An­chor­ing, Sch­manker­ing

Who needs an­chored putting? Try my Ga­tor Clamp in­stead

Golf Digest (South Africa) - - Play Your Best -

e all know the USGA has made it il­le­gal to an­chor the club to your body dur­ing the putting stroke. But what a lot of golfers don’t know is how they’re go­ing to putt if they’ve been an­chor­ing and now can’t. Three years ago I came up with a grip that helps sta­bilise the stroke, like an­chor­ing does. I call it the Ga­tor Clamp be­cause you use your right hand to clamp the top of the grip against your left fore­arm (above). Your right hand looks like an al­li­ga­tor chomp­ing on your left arm.

W(Truth is, it’s the Ga­tor Clamp be­cause I played for the Univer­sity of Florida, and we Ga­tors love our mas­cot.) You might re­mem­ber me play­ing Tiger Woods in the 1996 US Am­a­teur nal. Why didn’t I turn pro? Ac­tu­ally I did, but I strug­gled with my putting. I’ve had some form of the yips since I was 19. So it was a long road of yip reme­dies that brought me to the Ga­tor Clamp. To give it a try, start with a slightly longer put­ter, called a mid-length put­ter. Place the butt of the grip against your left fore- arm.This will arch your left wrist slightly and get the grip run­ning up the life­line of your left palm, both of which sta­bilise the put­ter­face. This also will tilt the shaft to­wards the tar­get, so it’s good to get a put­ter with some loft – mine has 6 de­grees.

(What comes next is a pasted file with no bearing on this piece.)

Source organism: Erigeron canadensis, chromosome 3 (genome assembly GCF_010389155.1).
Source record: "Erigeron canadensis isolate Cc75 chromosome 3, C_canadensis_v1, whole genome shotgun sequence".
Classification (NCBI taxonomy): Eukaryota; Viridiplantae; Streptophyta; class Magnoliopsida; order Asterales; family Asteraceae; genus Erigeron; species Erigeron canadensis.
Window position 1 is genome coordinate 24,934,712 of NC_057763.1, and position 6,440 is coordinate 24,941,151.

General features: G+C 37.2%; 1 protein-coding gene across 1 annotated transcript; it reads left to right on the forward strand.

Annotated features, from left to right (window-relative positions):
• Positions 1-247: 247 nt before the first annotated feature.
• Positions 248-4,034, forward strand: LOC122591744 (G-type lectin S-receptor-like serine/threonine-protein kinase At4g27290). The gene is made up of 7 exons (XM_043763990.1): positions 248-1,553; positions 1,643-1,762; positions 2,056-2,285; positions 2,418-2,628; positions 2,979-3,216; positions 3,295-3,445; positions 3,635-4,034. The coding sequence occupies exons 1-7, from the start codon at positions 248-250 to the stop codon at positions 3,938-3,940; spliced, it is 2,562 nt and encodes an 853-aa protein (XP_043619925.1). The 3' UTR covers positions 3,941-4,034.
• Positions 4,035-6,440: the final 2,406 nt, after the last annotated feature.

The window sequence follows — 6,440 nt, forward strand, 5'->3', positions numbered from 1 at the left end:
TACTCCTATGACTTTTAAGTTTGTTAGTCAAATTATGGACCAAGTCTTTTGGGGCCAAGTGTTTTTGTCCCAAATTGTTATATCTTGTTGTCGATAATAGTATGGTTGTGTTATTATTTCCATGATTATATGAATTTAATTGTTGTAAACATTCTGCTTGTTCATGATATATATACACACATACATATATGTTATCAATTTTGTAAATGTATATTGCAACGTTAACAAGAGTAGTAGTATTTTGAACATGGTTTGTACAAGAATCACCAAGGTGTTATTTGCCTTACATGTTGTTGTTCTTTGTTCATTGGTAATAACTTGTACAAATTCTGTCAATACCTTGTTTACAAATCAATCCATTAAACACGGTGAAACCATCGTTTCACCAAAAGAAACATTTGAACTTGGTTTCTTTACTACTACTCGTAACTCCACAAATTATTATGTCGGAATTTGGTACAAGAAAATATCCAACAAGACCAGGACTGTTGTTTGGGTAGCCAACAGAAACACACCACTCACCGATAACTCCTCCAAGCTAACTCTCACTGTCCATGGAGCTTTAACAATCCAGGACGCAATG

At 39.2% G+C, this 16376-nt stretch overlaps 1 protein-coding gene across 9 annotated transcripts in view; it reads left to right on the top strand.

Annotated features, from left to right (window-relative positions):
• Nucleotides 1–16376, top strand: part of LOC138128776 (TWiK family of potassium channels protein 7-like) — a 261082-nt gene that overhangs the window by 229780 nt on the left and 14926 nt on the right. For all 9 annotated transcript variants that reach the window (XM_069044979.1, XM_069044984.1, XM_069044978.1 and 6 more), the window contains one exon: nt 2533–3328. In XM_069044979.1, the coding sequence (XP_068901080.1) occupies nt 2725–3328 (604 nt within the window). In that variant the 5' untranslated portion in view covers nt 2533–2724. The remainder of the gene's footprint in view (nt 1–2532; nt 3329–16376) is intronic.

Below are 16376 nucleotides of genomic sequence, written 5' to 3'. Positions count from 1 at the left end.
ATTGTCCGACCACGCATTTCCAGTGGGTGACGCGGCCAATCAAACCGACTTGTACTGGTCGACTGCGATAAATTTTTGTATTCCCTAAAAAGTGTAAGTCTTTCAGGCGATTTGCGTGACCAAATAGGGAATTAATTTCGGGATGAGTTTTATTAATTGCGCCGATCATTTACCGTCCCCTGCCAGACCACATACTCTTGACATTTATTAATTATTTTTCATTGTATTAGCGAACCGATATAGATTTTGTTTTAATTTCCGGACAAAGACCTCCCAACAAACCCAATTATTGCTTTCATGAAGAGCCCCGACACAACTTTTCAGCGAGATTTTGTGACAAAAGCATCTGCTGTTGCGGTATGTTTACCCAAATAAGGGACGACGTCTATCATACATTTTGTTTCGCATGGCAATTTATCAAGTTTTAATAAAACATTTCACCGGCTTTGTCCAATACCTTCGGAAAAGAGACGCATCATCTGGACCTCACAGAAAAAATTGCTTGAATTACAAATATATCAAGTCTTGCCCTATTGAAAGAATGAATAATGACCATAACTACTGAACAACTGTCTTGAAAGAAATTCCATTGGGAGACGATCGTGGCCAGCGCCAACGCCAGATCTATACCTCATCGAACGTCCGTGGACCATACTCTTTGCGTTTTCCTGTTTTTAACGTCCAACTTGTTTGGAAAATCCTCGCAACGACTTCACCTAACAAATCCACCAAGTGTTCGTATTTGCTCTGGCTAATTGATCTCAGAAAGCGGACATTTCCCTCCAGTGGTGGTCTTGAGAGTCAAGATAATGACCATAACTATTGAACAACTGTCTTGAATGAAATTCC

But the big di er­ence is how the right hand goes on. Most lousy putting comes from the right hand pronat­ing, or re­leas­ing, too much through im­pact. So clamp that right hand against the left fore­arm, with the butt of the grip sand­wiched in be­tween. Now the right hand is in a fully ipped po­si­tion from the start – you can’t yip it from there.

As you swing the put­ter back and through, let the right arm act as a pis­ton. That’s all there is to it. It’s a great al­ter­na­tive to an­chor­ing, but it can help any golfer. Steve Scott, 38, is the head pro­fes­sional at Para­mount CC in New City, New York.

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